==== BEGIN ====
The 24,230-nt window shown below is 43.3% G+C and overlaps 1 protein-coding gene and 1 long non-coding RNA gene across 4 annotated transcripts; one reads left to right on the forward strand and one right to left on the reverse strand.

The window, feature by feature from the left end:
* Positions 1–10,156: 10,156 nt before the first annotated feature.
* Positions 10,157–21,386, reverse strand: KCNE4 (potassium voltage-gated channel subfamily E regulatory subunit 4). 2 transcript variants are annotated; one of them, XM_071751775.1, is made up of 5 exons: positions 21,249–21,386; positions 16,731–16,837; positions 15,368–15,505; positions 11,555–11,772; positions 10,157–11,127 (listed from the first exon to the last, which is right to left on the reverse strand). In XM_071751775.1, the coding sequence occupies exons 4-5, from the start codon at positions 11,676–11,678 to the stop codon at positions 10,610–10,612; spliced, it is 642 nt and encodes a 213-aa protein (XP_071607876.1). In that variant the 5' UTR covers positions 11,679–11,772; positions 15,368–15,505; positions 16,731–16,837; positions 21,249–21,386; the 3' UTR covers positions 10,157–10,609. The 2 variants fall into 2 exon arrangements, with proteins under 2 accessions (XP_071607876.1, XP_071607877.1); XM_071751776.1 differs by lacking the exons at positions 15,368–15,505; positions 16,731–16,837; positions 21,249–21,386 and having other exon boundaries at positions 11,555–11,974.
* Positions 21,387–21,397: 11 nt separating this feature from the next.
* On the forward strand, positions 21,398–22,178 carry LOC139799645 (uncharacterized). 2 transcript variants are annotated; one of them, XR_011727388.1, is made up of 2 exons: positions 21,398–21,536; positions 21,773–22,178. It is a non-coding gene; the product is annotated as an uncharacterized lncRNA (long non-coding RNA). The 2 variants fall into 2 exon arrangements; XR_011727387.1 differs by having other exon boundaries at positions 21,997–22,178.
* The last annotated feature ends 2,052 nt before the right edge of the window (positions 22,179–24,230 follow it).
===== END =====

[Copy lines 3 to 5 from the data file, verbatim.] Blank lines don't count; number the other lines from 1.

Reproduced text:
* Positions 1–10,156: 10,156 nt before the first annotated feature.
* Positions 10,157–21,386, reverse strand: KCNE4 (potassium voltage-gated channel subfamily E regulatory subunit 4). 2 transcript variants are annotated; one of them, XM_071751775.1, is made up of 5 exons: positions 21,249–21,386; positions 16,731–16,837; positions 15,368–15,505; positions 11,555–11,772; positions 10,157–11,127 (listed from the first exon to the last, which is right to left on the reverse strand). In XM_071751775.1, the coding sequence occupies exons 4-5, from the start codon at positions 11,676–11,678 to the stop codon at positions 10,610–10,612; spliced, it is 642 nt and encodes a 213-aa protein (XP_071607876.1). In that variant the 5' UTR covers positions 11,679–11,772; positions 15,368–15,505; positions 16,731–16,837; positions 21,249–21,386; the 3' UTR covers positions 10,157–10,609. The 2 variants fall into 2 exon arrangements, with proteins under 2 accessions (XP_071607876.1, XP_071607877.1); XM_071751776.1 differs by lacking the exons at positions 15,368–15,505; positions 16,731–16,837; positions 21,249–21,386 and having other exon boundaries at positions 11,555–11,974.
* Positions 21,387–21,397: 11 nt separating this feature from the next.